Scouring the Web for evidence

June 6, 2008
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It’s no secret that what you post online can be viewed by anyone – including a judge. A not-for-publication case handed down by the Court of Appeals Thursday involves a custody dispute, with the father offering evidence he found on the Internet to gain custody of his daughter.  



The mother, Amanda Thompson, never married Samuel Strange, so under Indiana Code Section 16-37-2-2.1(g) she had sole legal and physical custody of their daughter.  



Strange, after filing a petition for child custody determination, found Amanda’s MySpace page. On it, Thompson had posted a photograph of their daughter and information about her, along with profanity, that she was going to kill herself, and that she liked being “doped up.” Strange introduced this evidence along with proof he provided his daughter’s schooling, nurturing, caring, and support, and the trial court granted him custody of their daughter.  



It doesn’t say whether Strange came up with the idea to look for her MySpace page or if his attorney encouraged him to search for information about her on the Internet, but perhaps this is something more parties and attorneys are doing in preparation for their cases. Indiana Lawyer recently had an article about attorneys using free and low-cost Web services to find out information about clients, opposing parties, and witnesses.



We hear warnings all the time about not posting information online that you wouldn’t want others to see because once it’s up there, it’s out there forever. Is the general public still slow to catch on to this idea, or do they think that personal Web pages are off-limits in court cases?  
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  • Word of caution: when posting anything on line, whether it is on a social media site, or even a blog like this, remember that your comments are permanent, and without later edit. You can\'t say something you might regret later, and then real it in. All this communication is the wave of the future, and lawyers should do what they can to familiarize themselves with the various forms. But they should do so with caution. It can be a great marketing tool if done correctly.

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  1. Why in the world would someone need a person to correct a transcript when a realtime court reporter could provide them with a transcript (rough draft) immediately?

  2. If the end result is to simply record the spoke word, then perhaps some day digital recording may eventually be the status quo. However, it is a shallow view to believe the professional court reporter's function is to simply report the spoken word and nothing else. There are many aspects to being a professional court reporter, and many aspects involved in producing a professional and accurate transcript. A properly trained professional steno court reporter has achieved a skill set in a field where the average dropout rate in court reporting schools across the nation is 80% due to the difficulty of mastering the necessary skills. To name just a few "extras" that a court reporter with proper training brings into a courtroom or a deposition suite; an understanding of legal procedure, technology specific to the legal profession, and an understanding of what is being said by the attorneys and litigants (which makes a huge difference in the quality of the transcript). As to contracting, or anti-contracting the argument is simple. The court reporter as governed by our ethical standards is to be the independent, unbiased individual in a deposition or courtroom setting. When one has entered into a contract with any party, insurance carrier, etc., then that reporter is no longer unbiased. I have been a court reporter for over 30 years and I echo Mr. Richardson's remarks that I too am here to serve.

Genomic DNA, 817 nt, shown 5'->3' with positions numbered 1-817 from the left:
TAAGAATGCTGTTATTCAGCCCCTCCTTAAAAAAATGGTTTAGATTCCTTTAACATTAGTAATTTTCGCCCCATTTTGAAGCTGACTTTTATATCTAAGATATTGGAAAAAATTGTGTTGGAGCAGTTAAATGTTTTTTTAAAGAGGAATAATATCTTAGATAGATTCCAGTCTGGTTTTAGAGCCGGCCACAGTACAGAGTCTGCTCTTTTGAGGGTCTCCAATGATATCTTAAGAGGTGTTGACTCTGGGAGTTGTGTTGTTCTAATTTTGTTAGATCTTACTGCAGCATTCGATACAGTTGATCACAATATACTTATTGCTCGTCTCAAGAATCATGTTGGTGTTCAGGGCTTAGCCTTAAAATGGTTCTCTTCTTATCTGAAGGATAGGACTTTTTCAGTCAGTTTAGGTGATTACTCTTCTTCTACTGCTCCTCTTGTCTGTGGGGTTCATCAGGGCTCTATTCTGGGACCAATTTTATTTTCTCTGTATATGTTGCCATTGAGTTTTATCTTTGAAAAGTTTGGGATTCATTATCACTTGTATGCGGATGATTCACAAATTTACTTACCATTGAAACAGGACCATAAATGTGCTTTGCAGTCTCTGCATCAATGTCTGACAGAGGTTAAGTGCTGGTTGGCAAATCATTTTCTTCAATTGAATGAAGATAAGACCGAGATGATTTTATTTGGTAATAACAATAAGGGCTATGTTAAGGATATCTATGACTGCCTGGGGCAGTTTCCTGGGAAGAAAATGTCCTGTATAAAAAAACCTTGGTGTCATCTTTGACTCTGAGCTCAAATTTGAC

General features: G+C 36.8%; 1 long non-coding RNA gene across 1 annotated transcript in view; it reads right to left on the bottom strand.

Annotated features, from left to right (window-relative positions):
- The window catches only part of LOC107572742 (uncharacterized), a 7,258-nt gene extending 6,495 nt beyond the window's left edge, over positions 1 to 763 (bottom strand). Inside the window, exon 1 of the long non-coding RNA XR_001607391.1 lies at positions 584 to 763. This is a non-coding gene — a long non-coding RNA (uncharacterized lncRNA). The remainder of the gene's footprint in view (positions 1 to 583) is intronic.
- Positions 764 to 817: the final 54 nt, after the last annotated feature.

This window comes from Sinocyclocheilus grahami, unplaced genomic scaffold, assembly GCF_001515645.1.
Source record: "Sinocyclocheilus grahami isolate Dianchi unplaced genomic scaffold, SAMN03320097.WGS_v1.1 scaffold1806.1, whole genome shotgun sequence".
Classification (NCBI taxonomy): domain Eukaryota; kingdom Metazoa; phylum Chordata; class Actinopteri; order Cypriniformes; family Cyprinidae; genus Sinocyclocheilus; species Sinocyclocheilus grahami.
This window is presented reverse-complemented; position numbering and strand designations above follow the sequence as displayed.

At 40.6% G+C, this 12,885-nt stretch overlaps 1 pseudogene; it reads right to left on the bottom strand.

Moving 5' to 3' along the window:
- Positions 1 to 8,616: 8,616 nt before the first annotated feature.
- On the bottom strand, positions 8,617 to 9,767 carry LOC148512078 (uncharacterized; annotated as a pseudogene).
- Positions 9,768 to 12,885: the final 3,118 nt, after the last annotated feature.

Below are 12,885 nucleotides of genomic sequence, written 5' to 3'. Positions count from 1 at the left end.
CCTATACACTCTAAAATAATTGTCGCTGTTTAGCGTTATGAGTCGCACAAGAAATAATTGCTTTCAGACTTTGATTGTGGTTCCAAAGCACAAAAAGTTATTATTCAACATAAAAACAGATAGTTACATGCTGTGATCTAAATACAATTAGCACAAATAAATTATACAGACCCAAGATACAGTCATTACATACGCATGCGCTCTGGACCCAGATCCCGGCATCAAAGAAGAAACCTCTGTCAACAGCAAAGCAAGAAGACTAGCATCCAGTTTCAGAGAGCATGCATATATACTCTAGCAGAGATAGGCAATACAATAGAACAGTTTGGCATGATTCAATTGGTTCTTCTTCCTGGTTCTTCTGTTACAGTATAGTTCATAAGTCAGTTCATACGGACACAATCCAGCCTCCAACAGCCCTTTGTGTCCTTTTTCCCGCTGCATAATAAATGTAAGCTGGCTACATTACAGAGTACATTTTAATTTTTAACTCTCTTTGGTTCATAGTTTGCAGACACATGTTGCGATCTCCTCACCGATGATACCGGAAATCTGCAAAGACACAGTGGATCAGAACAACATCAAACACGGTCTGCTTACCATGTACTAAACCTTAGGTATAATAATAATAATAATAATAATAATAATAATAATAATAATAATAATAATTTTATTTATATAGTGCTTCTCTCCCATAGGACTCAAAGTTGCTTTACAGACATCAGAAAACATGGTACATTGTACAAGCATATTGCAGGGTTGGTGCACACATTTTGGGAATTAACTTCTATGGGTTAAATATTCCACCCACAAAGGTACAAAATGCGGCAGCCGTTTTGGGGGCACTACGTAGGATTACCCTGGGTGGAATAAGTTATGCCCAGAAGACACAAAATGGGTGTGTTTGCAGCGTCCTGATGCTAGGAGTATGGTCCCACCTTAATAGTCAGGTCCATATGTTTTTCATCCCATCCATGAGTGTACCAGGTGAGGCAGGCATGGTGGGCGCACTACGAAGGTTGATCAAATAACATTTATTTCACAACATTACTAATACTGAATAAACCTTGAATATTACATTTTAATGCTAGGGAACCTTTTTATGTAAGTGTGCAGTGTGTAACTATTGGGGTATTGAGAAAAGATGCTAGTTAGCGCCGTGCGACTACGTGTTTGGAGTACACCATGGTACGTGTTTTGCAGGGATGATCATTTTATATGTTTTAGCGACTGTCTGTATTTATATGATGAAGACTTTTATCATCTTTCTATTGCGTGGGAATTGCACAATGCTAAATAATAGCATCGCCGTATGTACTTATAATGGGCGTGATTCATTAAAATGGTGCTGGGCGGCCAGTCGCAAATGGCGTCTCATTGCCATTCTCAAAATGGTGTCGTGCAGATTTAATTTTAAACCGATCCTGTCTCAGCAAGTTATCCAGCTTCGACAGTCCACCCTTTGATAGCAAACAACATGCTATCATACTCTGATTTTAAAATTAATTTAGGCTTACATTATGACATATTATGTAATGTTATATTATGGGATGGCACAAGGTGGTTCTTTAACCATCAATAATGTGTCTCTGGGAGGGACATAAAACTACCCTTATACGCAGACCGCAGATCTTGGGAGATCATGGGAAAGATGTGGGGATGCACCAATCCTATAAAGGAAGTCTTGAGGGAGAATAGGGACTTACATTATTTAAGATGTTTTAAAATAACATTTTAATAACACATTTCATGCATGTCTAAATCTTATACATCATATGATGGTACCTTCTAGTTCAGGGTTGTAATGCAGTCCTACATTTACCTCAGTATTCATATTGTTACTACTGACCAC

3. A competitive bid process is ethical and appropriate especially when dealing with government agencies and large corporations, but an ethical line is crossed when court reporters in Pittsburgh start charging exorbitant fees on opposing counsel. This fee shifting isn't just financially biased, it undermines the entire justice system, giving advantages to those that can afford litigation the most. It makes no sense.

  4. "a ttention to detail is an asset for all lawyers." Well played, Indiana Lawyer. Well played.

  5. I have a appeals hearing for the renewal of my LPN licenses and I need an attorney, the ones I have spoke to so far want the money up front and I cant afford that. I was wondering if you could help me find one that takes payments or even a pro bono one. I live in Indiana just north of Indianapolis.

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